HF 7775

Injections for Diabetes: How to Help Your Child

Needles are used during vaccinations, blood draws, or even IV placement. Children with diabetes, though, have pokes daily. These can include frequent insulin injections, finger sticks for blood sugar testing, and diabetes technology (insulin pump or continuous glucose monitor) site changes. Here are some helpful ideas to reduce your child’s pain and anxiety.

Be Calm

A child can sense your anxious feelings. Your calm voice, words, and presence can help your child feel less anxious and scared.

Use Distraction

Changing your child’s focus from a painful event to something else can be very helpful. You could help them choose a special blanket or toy. You could read a fun book or play a game with your child.

Allow your child to be as involved in the process as they want to be. Some children find it less stressful if they can watch the poke and look away if and when they want to.

Buzzy® Bee

This is a device to help with the pain of a needle. Buzzy® bee combines vibration and cold to reduce pain during a poke. The device works best, for most people, when placed near the site of the poke, like the insulin injection or pump insertion site. Sometimes it will need to be placed at other sites, like the opposite arm or leg. Buzzy® bee is believed to work because the vibration and cold block the pain signal from going to the brain. If the child is afraid of bees, Buzzy® also comes in plain black or as a ladybug. More information and devices can be found at: www.buzzy4shots.com.

Tips for Children 4-6 Years Old

  • Deep breathing

  • Storytelling

  • Puppet play

  • Music

  • Singing

  • TV

  • Talking about favorite places

  • Books to look at, such as I-Spy

Tips for Children 6-11 Years Old

  • Music

  • Deep breathing

  • Counting

  • Staring at something without blinking

  • Making your child laugh

  • Video games
    Talking about favorite places or past event

Tips for Children 12 Years Old and Older

  • Music

  • Movies

  • Video games

  • Stress ball

  • Talk to your child about things they enjoy

  • Ask if they have helpful ideas

Be with Your Child

Hold younger children and comfort them. Stress will increase the amount of pain felt during pokes. Children tend to feel less pain when a support person comforts them.

Be there to provide support and advice for older children who are learning to poke themselves. This can make it more positive and decrease pain and anxiety with pokes.

Here are some positions to try depending on the age of your child.

Chest-to-Chest Hugging Hold

  • Child can sit on lap, facing adult

  • Child can focus on something else

  • View is blocked by the hug, a book, toy, or cell phone

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Sitting on Lap

  • Helpful with young school-age kids

  • Child sitting on adult’s lap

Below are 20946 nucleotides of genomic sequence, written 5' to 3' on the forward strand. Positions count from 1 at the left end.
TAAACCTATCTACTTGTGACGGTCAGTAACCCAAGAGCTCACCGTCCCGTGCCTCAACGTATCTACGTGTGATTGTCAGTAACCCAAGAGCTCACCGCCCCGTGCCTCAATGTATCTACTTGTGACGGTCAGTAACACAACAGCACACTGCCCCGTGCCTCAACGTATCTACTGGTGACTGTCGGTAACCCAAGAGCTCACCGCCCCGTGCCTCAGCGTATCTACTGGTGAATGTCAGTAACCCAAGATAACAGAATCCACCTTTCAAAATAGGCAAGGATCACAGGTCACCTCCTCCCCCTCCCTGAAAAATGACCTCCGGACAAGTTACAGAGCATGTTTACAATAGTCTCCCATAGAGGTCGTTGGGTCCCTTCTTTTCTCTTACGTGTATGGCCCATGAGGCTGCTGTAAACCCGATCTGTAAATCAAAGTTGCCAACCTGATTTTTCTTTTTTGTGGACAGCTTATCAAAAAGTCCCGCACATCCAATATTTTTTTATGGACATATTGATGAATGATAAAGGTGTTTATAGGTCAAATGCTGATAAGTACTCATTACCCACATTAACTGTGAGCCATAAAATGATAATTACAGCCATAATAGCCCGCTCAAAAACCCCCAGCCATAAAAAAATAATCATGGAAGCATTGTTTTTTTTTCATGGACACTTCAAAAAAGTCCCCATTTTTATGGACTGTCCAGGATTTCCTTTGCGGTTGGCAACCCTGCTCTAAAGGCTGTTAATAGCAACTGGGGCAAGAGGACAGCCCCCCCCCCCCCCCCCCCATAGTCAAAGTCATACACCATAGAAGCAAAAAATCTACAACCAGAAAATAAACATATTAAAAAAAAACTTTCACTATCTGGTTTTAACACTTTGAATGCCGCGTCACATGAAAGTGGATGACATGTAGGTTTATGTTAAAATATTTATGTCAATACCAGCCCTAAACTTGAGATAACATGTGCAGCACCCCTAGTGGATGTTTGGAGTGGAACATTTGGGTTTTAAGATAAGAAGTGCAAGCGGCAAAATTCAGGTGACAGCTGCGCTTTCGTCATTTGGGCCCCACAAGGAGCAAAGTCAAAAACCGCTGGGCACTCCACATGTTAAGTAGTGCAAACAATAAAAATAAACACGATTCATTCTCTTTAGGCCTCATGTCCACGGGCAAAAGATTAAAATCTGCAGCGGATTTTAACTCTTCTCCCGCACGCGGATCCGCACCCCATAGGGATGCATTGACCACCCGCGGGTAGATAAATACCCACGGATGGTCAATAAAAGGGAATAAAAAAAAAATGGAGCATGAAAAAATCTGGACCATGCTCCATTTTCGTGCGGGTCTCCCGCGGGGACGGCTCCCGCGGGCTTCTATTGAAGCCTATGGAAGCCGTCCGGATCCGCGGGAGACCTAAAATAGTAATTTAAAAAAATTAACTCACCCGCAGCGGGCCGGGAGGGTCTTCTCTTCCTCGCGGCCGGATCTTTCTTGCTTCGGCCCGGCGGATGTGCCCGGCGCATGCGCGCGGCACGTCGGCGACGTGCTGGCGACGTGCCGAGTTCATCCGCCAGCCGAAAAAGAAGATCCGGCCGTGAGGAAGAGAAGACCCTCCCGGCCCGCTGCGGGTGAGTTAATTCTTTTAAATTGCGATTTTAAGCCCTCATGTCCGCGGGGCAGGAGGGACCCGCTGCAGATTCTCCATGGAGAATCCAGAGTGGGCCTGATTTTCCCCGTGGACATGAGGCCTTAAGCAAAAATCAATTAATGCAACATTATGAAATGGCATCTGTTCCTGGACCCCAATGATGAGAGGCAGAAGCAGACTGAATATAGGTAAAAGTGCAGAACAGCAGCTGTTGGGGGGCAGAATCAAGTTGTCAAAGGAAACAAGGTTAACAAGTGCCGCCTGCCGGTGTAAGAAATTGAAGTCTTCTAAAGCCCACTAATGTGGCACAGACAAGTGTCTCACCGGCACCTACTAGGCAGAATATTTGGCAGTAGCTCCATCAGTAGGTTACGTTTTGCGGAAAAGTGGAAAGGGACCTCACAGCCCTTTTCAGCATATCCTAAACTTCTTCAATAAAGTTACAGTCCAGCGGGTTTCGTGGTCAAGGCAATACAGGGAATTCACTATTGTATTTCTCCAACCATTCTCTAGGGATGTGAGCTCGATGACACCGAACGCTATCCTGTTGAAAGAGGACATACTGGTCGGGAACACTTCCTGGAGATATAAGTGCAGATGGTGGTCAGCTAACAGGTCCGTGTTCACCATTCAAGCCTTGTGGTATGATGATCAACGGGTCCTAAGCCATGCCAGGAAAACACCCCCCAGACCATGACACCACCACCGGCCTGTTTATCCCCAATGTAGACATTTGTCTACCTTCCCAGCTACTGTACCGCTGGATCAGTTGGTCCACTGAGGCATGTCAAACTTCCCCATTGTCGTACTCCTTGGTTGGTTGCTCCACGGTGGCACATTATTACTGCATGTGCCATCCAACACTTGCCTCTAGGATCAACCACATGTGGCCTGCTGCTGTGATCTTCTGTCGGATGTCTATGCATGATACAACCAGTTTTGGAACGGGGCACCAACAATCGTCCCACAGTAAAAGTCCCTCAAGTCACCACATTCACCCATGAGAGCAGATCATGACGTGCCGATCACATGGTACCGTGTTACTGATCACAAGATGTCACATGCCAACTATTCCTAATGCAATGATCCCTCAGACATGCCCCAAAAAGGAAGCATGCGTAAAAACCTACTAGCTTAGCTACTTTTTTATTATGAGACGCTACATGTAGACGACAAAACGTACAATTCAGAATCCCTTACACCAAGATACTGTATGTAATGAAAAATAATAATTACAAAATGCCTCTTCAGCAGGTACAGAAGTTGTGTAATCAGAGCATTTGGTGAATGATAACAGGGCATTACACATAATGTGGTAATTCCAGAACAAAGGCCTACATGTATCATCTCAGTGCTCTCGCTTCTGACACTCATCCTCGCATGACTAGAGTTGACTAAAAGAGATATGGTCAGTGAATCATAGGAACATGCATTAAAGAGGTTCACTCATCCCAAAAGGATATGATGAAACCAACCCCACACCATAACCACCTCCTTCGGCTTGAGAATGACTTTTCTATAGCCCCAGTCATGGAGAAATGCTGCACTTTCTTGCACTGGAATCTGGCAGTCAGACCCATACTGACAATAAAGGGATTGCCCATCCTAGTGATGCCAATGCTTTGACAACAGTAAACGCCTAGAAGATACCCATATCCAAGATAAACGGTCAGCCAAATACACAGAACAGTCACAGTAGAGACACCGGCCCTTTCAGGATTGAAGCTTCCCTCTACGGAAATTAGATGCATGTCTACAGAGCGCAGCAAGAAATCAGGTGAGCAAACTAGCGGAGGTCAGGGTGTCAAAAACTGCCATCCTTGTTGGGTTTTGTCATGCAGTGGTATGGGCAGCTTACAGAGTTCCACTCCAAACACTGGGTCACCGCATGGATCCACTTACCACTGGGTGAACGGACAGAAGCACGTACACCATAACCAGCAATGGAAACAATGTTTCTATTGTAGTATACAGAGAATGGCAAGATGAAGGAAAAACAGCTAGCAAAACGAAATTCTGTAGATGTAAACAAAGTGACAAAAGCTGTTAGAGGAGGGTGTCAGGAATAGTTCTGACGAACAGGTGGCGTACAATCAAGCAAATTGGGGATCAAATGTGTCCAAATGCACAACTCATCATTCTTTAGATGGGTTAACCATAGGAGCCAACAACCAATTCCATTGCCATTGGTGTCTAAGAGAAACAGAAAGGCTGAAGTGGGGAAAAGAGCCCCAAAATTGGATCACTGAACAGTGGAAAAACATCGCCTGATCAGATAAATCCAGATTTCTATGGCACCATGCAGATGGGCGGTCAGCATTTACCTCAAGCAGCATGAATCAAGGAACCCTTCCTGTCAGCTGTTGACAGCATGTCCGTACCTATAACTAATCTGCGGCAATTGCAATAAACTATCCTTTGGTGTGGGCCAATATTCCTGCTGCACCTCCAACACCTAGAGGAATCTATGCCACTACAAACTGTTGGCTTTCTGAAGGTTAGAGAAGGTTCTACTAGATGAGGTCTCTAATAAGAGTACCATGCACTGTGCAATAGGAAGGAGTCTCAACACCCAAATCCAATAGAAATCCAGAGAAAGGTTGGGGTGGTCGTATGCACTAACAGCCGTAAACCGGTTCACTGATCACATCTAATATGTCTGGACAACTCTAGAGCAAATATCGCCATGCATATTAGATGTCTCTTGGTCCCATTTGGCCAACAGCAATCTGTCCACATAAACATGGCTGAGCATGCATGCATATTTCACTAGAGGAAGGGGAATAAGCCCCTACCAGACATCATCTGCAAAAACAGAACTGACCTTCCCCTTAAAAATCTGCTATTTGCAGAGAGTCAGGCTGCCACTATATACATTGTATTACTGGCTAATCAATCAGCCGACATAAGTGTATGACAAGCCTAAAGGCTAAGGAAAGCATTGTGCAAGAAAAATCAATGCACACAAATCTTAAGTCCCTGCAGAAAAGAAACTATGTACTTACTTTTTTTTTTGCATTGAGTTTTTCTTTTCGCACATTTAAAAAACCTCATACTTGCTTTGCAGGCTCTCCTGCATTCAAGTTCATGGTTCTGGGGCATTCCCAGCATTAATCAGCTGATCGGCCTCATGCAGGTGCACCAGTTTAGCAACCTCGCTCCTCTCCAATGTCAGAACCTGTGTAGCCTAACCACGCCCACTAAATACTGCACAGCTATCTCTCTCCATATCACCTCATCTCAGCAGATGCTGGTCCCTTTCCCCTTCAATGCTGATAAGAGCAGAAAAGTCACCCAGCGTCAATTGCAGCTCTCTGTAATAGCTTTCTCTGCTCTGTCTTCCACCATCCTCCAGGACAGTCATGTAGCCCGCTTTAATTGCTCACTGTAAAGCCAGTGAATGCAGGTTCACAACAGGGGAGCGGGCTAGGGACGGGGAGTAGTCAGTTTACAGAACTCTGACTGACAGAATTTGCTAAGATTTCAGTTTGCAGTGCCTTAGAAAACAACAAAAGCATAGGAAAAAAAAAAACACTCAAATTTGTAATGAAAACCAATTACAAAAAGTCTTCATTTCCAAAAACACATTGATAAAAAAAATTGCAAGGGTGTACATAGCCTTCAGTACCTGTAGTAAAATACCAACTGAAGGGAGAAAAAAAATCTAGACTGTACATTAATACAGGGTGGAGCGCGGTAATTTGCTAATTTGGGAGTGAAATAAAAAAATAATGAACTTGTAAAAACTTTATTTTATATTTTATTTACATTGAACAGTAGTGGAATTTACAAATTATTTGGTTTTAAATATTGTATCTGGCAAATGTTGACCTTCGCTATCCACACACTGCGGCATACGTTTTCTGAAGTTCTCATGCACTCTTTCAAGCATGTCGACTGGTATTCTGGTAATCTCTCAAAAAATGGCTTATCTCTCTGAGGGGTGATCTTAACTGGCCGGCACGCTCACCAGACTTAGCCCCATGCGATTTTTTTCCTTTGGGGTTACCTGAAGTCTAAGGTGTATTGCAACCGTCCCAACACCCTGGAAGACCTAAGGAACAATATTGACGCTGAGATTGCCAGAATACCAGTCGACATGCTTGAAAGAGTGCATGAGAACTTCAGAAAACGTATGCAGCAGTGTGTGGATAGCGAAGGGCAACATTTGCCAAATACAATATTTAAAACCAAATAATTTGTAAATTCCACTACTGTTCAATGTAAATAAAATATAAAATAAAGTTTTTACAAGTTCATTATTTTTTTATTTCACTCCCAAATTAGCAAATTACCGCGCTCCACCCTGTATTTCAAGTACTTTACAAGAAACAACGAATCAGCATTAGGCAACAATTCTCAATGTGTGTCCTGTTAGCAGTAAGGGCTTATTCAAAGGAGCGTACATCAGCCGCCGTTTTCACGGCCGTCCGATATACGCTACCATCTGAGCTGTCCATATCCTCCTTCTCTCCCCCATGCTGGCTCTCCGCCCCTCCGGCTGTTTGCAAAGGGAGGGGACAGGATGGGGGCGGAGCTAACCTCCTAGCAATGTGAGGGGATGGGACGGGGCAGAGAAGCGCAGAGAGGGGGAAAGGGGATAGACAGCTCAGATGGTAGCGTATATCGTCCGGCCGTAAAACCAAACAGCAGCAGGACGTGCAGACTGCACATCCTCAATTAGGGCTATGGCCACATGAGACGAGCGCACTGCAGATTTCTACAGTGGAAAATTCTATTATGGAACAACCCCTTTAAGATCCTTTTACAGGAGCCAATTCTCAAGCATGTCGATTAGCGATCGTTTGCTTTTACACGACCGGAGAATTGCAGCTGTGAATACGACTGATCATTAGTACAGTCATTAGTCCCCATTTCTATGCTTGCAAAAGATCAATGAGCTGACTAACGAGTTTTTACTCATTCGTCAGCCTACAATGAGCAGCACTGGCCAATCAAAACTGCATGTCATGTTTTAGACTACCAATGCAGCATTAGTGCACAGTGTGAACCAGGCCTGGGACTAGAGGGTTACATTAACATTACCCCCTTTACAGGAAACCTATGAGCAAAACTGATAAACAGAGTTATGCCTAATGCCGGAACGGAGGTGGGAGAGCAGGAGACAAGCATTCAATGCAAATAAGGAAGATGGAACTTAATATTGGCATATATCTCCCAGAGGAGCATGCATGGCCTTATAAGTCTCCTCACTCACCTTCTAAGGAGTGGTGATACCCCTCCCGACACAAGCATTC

• Child’s legs can be tucked between adult’s legs

  • Allows for hugging and hand holding

  • Child can watch what is going on or look at something else

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Sitting or Standing by Support Person

  • Helpful with older school-age kids

  • Helpful with kids learning to poke themselves

  • Can sit in chair or right next to child

  • Can choose to watch or focus on something else

  • May use book, toy, or other device to block view


Choose Your Words Wisely

The words you use during a poke make an impact. Talk to your child about their behavior before, during, and after an injection or finger poke. Let them know when it is “all done” and praise them. Allow them to tell you how they feel. Do not say, “sorry this has happened,” criticize, or give complete control to the child, as these may add to your child’s stress.

Phrases to Avoid

  • “This feels like a bee sting.”

  • “Sorry.”

  • “Be a big boy/girl!”

  • “Don’t cry. You’re okay.”

  • “You’re okay.”

Phrases That Might Help

  • “Tell me how it feels.”

  • “Other kids say it feels like…”

  • “When I count to three, blow the feeling away from your body.”

  • “That was hard. Great job keeping still.”

If you reduce the pain and fear of pokes it will help to keep your child in good control of their diabetes and to live a long and healthy life. As your child gets older, studies show that it can be helpful to let them practice pokes on an orange, sponge or soft doll. It helps to reduce their fear and reduce pain.

Create a Regular Poke Plan

Routine and predictability will help your child cope with pokes. Give options to your child to create this routine. For example:

  • Would you like to sit on the couch/chair?

  • Whose hand do you want to hold?

  • Do you want to watch the poke or play with something else?

  • Do you want to count before the poke or no counting?

  • Do you want to use Buzzy Bee?

Write down the plan to help stay consistent!